'Historic' protest grows ahead of key ruling on Dakota Access pipeline

Judge James Boasberg of the US district court ruled that the US Army Corps of Engineers "likely complied" with National Historic Preservation Act by permitting the 1,170-mile Dakota Access pipeline, which will take oil from North Dakota to IL. Aware of the indignities visited upon the Tribe ove.

The gathering has attracted Native Americans from tribes across the country in a show of solidarity with the Standing Rock Sioux.

Despite this ruling, the USA government requests Dakota Access pipeline owners "voluntarily pause" work on the section in North Dakota. In his ruling Boasberg said he could not concur with claims by the Standing Rock Sioux that the government erred in approving the Dakota Access pipeline.

The tribe haggled with the oil pipeline developers over whether the National Historic Preservation Act, which allows the government to preserve historical and archaeological sites, can and should be used to prevent the building of the $3.8 million pipeline.

Following a week of drama surrounding the Dakota Access Pipeline, two big news updates have come in Friday afternoon, each carrying major consequences for the future of the oil project.

The tribe sued the corps over its permit for the Missouri River crossing, arguing the federal agency failed to properly consult the tribe.

A federal judge Friday denied a Native American tribe's request for a temporary restraining order to halt construction on the controversial Dakota Access Pipeline.

A weekend confrontation between protesters and private security guards left some guards injured and some protesters with dog bites.

There have been several violent clashes between a coalition of Native American tribes and security guards at a protest camp set up at a pipeline construction site in North Dakota. And since it does not cross an global border, as the Keystone XL project did, it escaped a more probing federal analysis of its economic justification and environmental impact, according to the chairman of the Standing Rock Sioux tribe, David Archambault II, who wrote in a New York Times op-ed that they have been opposing the pipeline since they first learned of it in 2014.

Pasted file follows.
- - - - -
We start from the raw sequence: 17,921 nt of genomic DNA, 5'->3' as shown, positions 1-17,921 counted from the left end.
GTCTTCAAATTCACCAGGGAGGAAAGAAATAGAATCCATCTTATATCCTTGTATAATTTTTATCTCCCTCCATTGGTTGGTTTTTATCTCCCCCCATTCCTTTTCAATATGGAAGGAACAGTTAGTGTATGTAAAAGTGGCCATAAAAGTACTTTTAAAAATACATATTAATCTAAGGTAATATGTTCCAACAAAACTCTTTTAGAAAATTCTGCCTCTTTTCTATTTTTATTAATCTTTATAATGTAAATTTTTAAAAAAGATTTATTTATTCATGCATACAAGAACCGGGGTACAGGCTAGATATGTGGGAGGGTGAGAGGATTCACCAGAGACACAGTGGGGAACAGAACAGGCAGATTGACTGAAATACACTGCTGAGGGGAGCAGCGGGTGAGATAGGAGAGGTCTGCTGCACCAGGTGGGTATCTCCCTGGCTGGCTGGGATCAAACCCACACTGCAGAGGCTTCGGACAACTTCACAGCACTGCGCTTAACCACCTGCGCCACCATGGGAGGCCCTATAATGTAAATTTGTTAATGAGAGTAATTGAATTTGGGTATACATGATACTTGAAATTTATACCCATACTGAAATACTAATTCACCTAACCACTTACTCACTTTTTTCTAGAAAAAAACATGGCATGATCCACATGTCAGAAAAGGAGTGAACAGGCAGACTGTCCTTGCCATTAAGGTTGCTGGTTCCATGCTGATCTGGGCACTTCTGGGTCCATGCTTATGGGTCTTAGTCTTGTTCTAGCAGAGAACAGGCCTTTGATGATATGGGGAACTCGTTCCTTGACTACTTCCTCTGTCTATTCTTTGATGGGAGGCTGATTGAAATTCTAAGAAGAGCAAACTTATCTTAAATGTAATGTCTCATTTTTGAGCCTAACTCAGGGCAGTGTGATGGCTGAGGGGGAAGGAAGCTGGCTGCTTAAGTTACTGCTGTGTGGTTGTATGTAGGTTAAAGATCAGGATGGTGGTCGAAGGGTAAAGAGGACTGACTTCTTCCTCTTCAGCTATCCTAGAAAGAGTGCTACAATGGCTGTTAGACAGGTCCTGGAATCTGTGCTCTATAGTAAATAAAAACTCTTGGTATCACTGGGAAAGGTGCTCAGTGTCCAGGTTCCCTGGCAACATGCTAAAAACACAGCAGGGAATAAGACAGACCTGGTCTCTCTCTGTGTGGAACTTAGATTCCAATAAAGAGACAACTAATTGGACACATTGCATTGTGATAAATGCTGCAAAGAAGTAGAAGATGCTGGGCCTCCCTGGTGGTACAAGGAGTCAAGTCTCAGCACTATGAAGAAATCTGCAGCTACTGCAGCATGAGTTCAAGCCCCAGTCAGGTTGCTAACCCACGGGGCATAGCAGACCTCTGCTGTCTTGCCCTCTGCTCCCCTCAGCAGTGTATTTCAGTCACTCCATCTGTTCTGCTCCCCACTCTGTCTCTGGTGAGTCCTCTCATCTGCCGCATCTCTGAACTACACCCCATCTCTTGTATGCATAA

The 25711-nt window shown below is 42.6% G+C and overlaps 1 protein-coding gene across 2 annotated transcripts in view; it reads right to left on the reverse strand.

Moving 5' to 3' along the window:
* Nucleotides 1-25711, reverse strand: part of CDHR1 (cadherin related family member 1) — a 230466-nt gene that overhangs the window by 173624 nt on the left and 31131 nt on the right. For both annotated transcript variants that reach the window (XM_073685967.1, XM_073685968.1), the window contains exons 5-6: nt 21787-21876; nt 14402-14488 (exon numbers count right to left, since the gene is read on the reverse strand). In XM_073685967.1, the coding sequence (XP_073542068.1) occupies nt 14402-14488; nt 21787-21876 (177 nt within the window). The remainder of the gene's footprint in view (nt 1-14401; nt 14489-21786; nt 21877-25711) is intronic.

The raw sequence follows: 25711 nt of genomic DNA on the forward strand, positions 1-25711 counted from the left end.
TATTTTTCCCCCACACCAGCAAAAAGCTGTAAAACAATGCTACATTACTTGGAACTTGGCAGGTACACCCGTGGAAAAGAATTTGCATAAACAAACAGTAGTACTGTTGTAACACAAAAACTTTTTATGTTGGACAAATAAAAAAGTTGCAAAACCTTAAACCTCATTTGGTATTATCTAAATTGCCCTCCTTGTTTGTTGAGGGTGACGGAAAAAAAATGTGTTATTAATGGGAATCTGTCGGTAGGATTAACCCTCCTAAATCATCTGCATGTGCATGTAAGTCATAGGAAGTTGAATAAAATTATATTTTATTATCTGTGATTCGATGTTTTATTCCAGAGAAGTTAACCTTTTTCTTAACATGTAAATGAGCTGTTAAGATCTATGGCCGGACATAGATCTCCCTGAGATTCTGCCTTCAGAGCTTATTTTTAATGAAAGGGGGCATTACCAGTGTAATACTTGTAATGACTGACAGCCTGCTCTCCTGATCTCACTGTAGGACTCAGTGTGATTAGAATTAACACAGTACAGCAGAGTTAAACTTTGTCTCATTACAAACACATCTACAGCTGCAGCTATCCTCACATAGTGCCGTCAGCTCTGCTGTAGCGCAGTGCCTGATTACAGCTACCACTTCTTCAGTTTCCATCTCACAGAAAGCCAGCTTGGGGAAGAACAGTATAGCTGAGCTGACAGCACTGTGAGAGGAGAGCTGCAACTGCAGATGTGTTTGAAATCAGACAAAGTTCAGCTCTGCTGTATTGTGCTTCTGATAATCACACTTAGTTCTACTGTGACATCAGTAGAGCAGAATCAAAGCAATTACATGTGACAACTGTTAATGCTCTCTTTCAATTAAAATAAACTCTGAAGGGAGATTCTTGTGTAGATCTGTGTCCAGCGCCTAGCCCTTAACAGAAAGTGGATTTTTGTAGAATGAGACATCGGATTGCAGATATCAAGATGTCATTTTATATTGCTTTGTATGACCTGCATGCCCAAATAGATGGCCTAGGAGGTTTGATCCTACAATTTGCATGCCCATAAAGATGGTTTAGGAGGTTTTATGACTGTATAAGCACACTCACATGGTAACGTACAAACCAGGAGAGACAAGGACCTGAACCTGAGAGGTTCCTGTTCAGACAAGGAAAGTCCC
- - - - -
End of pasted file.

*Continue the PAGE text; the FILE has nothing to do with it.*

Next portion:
Earlier this year, federal officials cancelled an oil and gas lease in northwest Montana because the Blackfoot tribes of the USA and Canada said the project would disturb an area they consider sacred. "This is an historic day for the Standing Rock Sioux tribe and for tribes across the nation", tribal chairman Dave Archambault said.

The plaintiffs claim the tribe was not properly consulted before the US Army Corps of Engineers approved the pipeline project, which would run from North Dakota to South Dakota, Iowa and IL. She said the protests would continue.

Apart from concerns about construction disrupting sacred tribal sites, conservation groups have said they fear oil leaks could contaminate farmland and water resources near the pipeline.

For months, hundreds of protesters - organizers say thousands have joined at one time or another - have gathered near the lake in a bid to halt further construction. About 100 Guard members will be on standby as the dozen or so Guard members manning the traffic checkpoint provide relief for civilian authorities so they can patrol Morton County and better respond to calls for service, Maj.

Group members are marching in solidarity with Native Americans fighting to stop the pipeline that would run from North Dakota to IL.

A federal judge on Friday ruled that construction of the Dakota Access Pipeline can move forward despite a tribe's objections to the project.

Youth members of the tribe aged 6 to 25 ran a relay race from North Dakota to Washington, D.C., to deliver the petitions. It says it has completed 90 percent of the clearing process in North Dakota and that the project itself is about 50 percent complete.

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